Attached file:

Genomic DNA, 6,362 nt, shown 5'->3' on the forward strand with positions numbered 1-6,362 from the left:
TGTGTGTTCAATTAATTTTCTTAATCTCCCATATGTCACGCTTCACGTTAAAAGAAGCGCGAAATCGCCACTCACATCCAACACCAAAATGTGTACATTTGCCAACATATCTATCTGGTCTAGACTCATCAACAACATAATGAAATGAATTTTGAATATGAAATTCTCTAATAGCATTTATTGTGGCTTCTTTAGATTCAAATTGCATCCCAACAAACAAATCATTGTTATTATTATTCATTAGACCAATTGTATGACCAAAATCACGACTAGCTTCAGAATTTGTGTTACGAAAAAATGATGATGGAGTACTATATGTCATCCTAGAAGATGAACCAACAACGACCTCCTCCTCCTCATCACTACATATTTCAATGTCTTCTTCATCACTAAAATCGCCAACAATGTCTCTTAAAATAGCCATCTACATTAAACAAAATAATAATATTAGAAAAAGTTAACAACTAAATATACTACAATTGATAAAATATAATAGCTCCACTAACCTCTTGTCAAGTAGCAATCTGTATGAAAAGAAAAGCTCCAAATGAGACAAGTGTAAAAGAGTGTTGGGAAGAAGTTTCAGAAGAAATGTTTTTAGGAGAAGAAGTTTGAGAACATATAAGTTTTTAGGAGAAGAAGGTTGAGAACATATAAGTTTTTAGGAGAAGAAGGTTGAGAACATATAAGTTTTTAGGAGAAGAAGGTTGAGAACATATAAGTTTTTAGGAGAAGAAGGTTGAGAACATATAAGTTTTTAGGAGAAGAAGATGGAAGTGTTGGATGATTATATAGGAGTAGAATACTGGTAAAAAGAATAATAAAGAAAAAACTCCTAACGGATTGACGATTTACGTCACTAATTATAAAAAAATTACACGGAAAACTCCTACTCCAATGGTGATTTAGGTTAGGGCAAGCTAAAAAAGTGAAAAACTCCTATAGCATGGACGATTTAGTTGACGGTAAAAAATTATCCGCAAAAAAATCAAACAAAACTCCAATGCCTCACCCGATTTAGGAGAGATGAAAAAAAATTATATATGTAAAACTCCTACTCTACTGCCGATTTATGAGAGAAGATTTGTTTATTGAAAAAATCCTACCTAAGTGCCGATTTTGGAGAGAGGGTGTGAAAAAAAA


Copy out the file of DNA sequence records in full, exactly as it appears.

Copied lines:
Genomic DNA, 6,362 nt, shown 5'->3' on the forward strand with positions numbered 1-6,362 from the left:
TGTGTGTTCAATTAATTTTCTTAATCTCCCATATGTCACGCTTCACGTTAAAAGAAGCGCGAAATCGCCACTCACATCCAACACCAAAATGTGTACATTTGCCAACATATCTATCTGGTCTAGACTCATCAACAACATAATGAAATGAATTTTGAATATGAAATTCTCTAATAGCATTTATTGTGGCTTCTTTAGATTCAAATTGCATCCCAACAAACAAATCATTGTTATTATTATTCATTAGACCAATTGTATGACCAAAATCACGACTAGCTTCAGAATTTGTGTTACGAAAAAATGATGATGGAGTACTATATGTCATCCTAGAAGATGAACCAACAACGACCTCCTCCTCCTCATCACTACATATTTCAATGTCTTCTTCATCACTAAAATCGCCAACAATGTCTCTTAAAATAGCCATCTACATTAAACAAAATAATAATATTAGAAAAAGTTAACAACTAAATATACTACAATTGATAAAATATAATAGCTCCACTAACCTCTTGTCAAGTAGCAATCTGTATGAAAAGAAAAGCTCCAAATGAGACAAGTGTAAAAGAGTGTTGGGAAGAAGTTTCAGAAGAAATGTTTTTAGGAGAAGAAGTTTGAGAACATATAAGTTTTTAGGAGAAGAAGGTTGAGAACATATAAGTTTTTAGGAGAAGAAGGTTGAGAACATATAAGTTTTTAGGAGAAGAAGGTTGAGAACATATAAGTTTTTAGGAGAAGAAGGTTGAGAACATATAAGTTTTTAGGAGAAGAAGATGGAAGTGTTGGATGATTATATAGGAGTAGAATACTGGTAAAAAGAATAATAAAGAAAAAACTCCTAACGGATTGACGATTTACGTCACTAATTATAAAAAAATTACACGGAAAACTCCTACTCCAATGGTGATTTAGGTTAGGGCAAGCTAAAAAAGTGAAAAACTCCTATAGCATGGACGATTTAGTTGACGGTAAAAAATTATCCGCAAAAAAATCAAACAAAACTCCAATGCCTCACCCGATTTAGGAGAGATGAAAAAAAATTATATATGTAAAACTCCTACTCTACTGCCGATTTATGAGAGAAGATTTGTTTATTGAAAAAATCCTACCTAAGTGCCGATTTTGGAGAGAGGGTGTGAAAAAAAA